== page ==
Windows PCs use regular interrupts to manage timers and form events; a common repeat period is 15.6 milliseconds, which corresponds to 64 interupts per second. Microsoft chose this as a general purpose compromise between timer resolution and UI responsiveness, which are better served with higher interrupt frequencies and power consumption, which is improved with lower interrupt frequencies. Among other things, the interrupt frequency determnines the resolution of the Windows "Sleep" method, which this cache uses to effect throttling.
If a PC is using the standard 15.6ms interrupt period, sleep times will be rounded up to the nearest 15.6ms making a 1ms sleep last 15.6ms and a 16ms sleep last 31.2ms etc. To work round this, if required, the cache can increase the sleep timing resolution to the maximum supported by the PC or 1ms, whichever is the larger. The sleep resolution will only be changed when the first GetXXX or SetXXX call is made that specifies a non-zero value for MaximumCallFrequency. If all calls specify a MaximumCallFrequency of 0.0, the cache will not change the timing resolution.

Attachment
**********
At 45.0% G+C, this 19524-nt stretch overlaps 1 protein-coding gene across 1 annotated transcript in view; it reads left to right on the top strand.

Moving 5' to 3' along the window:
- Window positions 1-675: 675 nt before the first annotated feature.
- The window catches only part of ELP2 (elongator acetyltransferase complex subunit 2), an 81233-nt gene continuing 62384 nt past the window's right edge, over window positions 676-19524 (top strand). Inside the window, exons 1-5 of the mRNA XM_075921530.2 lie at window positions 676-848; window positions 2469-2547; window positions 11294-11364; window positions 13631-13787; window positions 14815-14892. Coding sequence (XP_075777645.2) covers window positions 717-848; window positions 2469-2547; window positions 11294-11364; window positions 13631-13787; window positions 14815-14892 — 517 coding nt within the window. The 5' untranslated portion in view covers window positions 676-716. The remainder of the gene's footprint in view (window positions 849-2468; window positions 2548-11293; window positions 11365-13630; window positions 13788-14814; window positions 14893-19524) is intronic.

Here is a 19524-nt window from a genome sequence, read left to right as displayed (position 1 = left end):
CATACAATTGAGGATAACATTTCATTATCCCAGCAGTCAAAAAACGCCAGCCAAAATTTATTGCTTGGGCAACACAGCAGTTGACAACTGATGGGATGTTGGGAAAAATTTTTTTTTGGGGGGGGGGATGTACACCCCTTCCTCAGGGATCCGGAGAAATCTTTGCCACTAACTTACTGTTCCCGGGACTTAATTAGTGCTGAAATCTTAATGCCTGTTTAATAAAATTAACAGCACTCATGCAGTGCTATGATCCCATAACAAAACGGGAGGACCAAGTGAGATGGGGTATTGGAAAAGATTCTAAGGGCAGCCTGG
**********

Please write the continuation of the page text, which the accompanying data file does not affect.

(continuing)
The Cache.Dispose() method should be called when the driver is closing down in order to restore the original timing resolution. If this isn't done, Windows will still restore the original value when the overall application terminates, but it remains good practice to dispose of objects at the proper time.